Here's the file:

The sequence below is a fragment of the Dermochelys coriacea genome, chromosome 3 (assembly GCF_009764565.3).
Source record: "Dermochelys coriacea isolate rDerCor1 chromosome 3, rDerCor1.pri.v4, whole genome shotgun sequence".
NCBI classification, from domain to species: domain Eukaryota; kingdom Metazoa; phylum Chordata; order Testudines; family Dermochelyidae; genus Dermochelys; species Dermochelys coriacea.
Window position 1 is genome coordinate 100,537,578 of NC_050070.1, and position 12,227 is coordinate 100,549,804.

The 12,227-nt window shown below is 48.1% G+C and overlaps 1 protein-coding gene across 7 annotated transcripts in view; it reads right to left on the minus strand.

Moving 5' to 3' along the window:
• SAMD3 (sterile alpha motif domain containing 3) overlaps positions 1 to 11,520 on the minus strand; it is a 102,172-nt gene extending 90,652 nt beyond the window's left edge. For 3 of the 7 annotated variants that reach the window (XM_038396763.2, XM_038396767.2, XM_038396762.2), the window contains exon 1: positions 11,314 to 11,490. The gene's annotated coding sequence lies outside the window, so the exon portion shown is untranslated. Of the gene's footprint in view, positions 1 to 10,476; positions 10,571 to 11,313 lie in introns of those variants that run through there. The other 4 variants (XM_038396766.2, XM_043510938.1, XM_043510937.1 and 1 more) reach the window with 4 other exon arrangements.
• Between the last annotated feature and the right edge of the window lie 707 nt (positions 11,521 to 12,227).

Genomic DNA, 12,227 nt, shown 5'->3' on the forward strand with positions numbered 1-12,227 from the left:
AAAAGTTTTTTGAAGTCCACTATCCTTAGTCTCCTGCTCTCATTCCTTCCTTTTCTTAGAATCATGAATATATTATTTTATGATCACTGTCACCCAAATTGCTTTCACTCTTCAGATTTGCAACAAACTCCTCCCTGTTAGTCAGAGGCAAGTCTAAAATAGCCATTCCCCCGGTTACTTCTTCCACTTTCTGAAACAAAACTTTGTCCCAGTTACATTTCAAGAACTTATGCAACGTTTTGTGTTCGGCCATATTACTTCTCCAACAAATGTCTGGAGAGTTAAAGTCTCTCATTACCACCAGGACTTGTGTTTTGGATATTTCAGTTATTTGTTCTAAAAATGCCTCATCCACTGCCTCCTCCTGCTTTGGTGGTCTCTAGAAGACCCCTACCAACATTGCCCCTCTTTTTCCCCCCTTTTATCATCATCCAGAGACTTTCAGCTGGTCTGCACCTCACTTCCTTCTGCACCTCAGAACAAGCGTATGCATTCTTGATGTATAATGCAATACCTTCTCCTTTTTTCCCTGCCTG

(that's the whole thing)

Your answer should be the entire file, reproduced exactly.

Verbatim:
The sequence below is a fragment of the Dermochelys coriacea genome, chromosome 3 (assembly GCF_009764565.3).
Source record: "Dermochelys coriacea isolate rDerCor1 chromosome 3, rDerCor1.pri.v4, whole genome shotgun sequence".
NCBI classification, from domain to species: domain Eukaryota; kingdom Metazoa; phylum Chordata; order Testudines; family Dermochelyidae; genus Dermochelys; species Dermochelys coriacea.
Window position 1 is genome coordinate 100,537,578 of NC_050070.1, and position 12,227 is coordinate 100,549,804.

The 12,227-nt window shown below is 48.1% G+C and overlaps 1 protein-coding gene across 7 annotated transcripts in view; it reads right to left on the minus strand.

Moving 5' to 3' along the window:
• SAMD3 (sterile alpha motif domain containing 3) overlaps positions 1 to 11,520 on the minus strand; it is a 102,172-nt gene extending 90,652 nt beyond the window's left edge. For 3 of the 7 annotated variants that reach the window (XM_038396763.2, XM_038396767.2, XM_038396762.2), the window contains exon 1: positions 11,314 to 11,490. The gene's annotated coding sequence lies outside the window, so the exon portion shown is untranslated. Of the gene's footprint in view, positions 1 to 10,476; positions 10,571 to 11,313 lie in introns of those variants that run through there. The other 4 variants (XM_038396766.2, XM_043510938.1, XM_043510937.1 and 1 more) reach the window with 4 other exon arrangements.
• Between the last annotated feature and the right edge of the window lie 707 nt (positions 11,521 to 12,227).

Genomic DNA, 12,227 nt, shown 5'->3' on the forward strand with positions numbered 1-12,227 from the left:
AAAAGTTTTTTGAAGTCCACTATCCTTAGTCTCCTGCTCTCATTCCTTCCTTTTCTTAGAATCATGAATATATTATTTTATGATCACTGTCACCCAAATTGCTTTCACTCTTCAGATTTGCAACAAACTCCTCCCTGTTAGTCAGAGGCAAGTCTAAAATAGCCATTCCCCCGGTTACTTCTTCCACTTTCTGAAACAAAACTTTGTCCCAGTTACATTTCAAGAACTTATGCAACGTTTTGTGTTCGGCCATATTACTTCTCCAACAAATGTCTGGAGAGTTAAAGTCTCTCATTACCACCAGGACTTGTGTTTTGGATATTTCAGTTATTTGTTCTAAAAATGCCTCATCCACTGCCTCCTCCTGCTTTGGTGGTCTCTAGAAGACCCCTACCAACATTGCCCCTCTTTTTCCCCCCTTTTATCATCATCCAGAGACTTTCAGCTGGTCTGCACCTCACTTCCTTCTGCACCTCAGAACAAGCGTATGCATTCTTGATGTATAATGCAATACCTTCTCCTTTTTTCCCTGCCTG